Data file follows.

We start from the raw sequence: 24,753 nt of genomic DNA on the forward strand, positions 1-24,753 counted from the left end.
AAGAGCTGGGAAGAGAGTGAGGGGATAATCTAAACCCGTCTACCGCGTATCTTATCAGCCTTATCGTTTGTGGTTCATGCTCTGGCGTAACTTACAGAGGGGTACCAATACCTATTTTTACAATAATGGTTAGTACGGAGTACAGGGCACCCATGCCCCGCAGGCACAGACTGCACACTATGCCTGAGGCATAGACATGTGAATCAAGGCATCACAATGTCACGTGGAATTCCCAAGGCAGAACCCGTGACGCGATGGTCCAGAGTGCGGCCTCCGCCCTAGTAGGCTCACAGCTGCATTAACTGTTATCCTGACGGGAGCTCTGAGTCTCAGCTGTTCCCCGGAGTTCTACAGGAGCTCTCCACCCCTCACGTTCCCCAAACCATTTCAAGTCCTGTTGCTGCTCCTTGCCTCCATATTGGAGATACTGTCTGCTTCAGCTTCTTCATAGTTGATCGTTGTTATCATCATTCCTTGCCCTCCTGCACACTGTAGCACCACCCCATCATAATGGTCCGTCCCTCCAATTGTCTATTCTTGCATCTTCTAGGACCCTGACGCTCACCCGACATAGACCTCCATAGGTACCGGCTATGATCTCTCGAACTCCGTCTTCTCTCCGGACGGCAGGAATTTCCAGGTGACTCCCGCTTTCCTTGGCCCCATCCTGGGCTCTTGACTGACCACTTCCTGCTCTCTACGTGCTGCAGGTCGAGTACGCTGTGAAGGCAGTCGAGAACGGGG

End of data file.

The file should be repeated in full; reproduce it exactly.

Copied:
We start from the raw sequence: 24,753 nt of genomic DNA on the forward strand, positions 1-24,753 counted from the left end.
AAGAGCTGGGAAGAGAGTGAGGGGATAATCTAAACCCGTCTACCGCGTATCTTATCAGCCTTATCGTTTGTGGTTCATGCTCTGGCGTAACTTACAGAGGGGTACCAATACCTATTTTTACAATAATGGTTAGTACGGAGTACAGGGCACCCATGCCCCGCAGGCACAGACTGCACACTATGCCTGAGGCATAGACATGTGAATCAAGGCATCACAATGTCACGTGGAATTCCCAAGGCAGAACCCGTGACGCGATGGTCCAGAGTGCGGCCTCCGCCCTAGTAGGCTCACAGCTGCATTAACTGTTATCCTGACGGGAGCTCTGAGTCTCAGCTGTTCCCCGGAGTTCTACAGGAGCTCTCCACCCCTCACGTTCCCCAAACCATTTCAAGTCCTGTTGCTGCTCCTTGCCTCCATATTGGAGATACTGTCTGCTTCAGCTTCTTCATAGTTGATCGTTGTTATCATCATTCCTTGCCCTCCTGCACACTGTAGCACCACCCCATCATAATGGTCCGTCCCTCCAATTGTCTATTCTTGCATCTTCTAGGACCCTGACGCTCACCCGACATAGACCTCCATAGGTACCGGCTATGATCTCTCGAACTCCGTCTTCTCTCCGGACGGCAGGAATTTCCAGGTGACTCCCGCTTTCCTTGGCCCCATCCTGGGCTCTTGACTGACCACTTCCTGCTCTCTACGTGCTGCAGGTCGAGTACGCTGTGAAGGCAGTCGAGAACGGGG